The UK Tour is in full swing and we take a moment to catch up with our students and teachers, Andrew and Chloe, as they explore the wonderful city of London…
Following a long and gruelling flight from Melbourne with stops in Brunei and Dubai, we arrived at Heathrow airport at around 6am. While all of us were thrilled to have finally arrived, this was especially exciting for the few of us who had never been overseas before. We dropped our bags at our accommodation at College Hall and wandered to Russell Square in search of some edible food. This was the first of many trips to Pret-a-Manger throughout the week. We then made our way to Buckingham Palace to watch the Changing of the Guard. The grandeur of the palace, the surrounding gardens and the event itself is amazing. Afterwards, we ventured to the Royal Mews where we saw the Royal Stables and Royal vehicles, including the Gold State Coach used in Coronations. Next we went on a ‘hop on; hop off’ tour on a double decker bus, which gave us a good overview of the main sights in London.
After a great night’s sleep and a hearty breakfast, we headed straight to the British Museum. Not only was the building itself stunning, we had the privilege of seeing some of the most beautiful and significant historical artifacts in the world, including portions of the Greek Parthenon and the Rosetta Stone. Following lunch, we made our way to Oxford and Regent Streets for a better look at the city, the lifestyles of the residents and a spot of shopping on the side.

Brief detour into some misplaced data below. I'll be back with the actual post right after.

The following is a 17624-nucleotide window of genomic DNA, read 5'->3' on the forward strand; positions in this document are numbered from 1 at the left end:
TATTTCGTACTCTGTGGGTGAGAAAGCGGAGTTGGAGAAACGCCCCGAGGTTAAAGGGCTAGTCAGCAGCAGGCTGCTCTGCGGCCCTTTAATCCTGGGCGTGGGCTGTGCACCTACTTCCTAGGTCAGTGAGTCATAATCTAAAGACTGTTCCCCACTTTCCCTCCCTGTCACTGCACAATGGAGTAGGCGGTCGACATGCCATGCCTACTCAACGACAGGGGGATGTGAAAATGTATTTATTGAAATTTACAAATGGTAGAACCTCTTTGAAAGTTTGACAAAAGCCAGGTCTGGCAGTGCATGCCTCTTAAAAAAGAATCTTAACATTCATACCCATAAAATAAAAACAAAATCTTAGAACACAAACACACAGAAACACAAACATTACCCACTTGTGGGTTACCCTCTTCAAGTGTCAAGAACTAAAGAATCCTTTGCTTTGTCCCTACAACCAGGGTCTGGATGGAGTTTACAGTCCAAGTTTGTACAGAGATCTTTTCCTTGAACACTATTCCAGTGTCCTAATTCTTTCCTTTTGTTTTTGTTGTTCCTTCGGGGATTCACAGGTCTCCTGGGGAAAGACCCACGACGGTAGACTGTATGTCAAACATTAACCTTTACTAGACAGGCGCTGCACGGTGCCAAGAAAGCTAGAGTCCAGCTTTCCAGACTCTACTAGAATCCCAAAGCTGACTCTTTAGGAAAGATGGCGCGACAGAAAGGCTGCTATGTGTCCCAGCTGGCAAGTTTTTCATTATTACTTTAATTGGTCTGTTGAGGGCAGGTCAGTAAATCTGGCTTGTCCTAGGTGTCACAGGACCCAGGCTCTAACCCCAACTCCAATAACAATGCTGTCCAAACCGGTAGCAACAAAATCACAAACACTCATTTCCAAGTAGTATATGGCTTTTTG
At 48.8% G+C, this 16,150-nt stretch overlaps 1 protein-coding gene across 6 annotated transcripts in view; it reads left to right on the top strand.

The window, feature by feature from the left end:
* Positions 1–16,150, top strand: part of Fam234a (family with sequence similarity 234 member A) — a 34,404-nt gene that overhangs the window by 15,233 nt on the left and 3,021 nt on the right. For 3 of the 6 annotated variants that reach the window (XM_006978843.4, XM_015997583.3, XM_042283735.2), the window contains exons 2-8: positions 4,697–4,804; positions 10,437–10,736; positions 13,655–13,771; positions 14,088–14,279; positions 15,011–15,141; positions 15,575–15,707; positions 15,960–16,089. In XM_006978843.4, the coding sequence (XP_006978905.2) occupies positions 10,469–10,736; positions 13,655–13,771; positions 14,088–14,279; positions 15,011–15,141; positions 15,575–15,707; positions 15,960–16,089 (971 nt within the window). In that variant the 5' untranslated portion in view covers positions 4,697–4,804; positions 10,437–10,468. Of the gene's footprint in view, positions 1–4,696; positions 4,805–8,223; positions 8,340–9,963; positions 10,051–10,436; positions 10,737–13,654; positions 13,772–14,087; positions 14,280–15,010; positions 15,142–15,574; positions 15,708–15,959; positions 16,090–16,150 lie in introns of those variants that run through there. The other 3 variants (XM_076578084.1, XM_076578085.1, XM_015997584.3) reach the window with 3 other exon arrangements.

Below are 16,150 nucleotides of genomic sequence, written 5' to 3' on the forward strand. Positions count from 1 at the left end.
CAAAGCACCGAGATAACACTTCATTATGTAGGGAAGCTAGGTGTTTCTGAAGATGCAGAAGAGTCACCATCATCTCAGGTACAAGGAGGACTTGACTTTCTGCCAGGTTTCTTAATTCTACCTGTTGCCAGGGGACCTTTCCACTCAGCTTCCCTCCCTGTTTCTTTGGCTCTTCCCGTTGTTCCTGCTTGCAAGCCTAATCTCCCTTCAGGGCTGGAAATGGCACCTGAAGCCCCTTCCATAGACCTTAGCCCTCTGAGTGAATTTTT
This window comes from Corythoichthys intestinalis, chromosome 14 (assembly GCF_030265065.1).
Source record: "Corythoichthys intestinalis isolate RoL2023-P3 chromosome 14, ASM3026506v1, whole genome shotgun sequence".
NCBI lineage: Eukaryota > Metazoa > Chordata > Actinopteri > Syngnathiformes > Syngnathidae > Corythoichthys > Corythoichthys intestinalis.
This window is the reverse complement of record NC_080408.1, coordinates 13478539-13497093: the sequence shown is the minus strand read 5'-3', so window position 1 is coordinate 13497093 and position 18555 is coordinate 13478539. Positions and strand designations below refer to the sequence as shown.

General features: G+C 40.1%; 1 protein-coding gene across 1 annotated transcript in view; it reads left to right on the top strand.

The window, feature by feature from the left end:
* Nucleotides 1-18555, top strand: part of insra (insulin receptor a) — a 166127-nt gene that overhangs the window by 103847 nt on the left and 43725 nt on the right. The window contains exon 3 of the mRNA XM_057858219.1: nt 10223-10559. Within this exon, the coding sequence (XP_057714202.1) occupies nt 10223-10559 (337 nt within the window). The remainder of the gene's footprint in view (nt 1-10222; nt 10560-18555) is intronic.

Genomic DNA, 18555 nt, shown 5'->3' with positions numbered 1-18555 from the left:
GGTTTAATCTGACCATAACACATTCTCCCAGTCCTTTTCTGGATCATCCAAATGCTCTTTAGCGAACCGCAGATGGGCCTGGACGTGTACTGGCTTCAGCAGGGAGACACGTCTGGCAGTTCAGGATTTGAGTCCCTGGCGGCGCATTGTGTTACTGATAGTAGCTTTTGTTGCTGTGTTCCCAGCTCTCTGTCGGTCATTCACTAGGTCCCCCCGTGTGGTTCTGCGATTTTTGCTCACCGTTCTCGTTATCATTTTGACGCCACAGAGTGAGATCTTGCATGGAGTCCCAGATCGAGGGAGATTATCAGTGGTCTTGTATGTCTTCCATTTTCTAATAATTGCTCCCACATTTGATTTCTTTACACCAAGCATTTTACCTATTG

Today we took a boat tour and cruised along the Thames to Greenwich. We had an open air view of many key buildings along the river, such as Tower Bridge and Shakespeare’s Globe, and received a live commentary as we went. In Greenwich, we explored the Observatory and visited the Meridian Time Line which is where time is +0 hours; all the time zones in the world originate from here. The views from the top of the hill where the Line is situated were gorgeous, as were the gardens we passed through on our way to the top. We then explored the Cutty Sark, the world’s only surviving tea-clipper, before returning to London on the river cruise. In the afternoon, we visited the National Gallery, home of Vincent Van Gough’s ‘Sunflowers’ and Monet’s ‘The Water Lily Pond’. As would be expected, Ms Rees especially enjoyed this. All of us, however, marvelled at the intricate details of some of the oldest paintings, the scale of others and the overall artistry present in each work. In the evening, we had a curry in Brick Lane with Greg McMahon, a solvency lawyer living in the UK. He provided us with an insight into both the law profession and what it is like to live in the UK.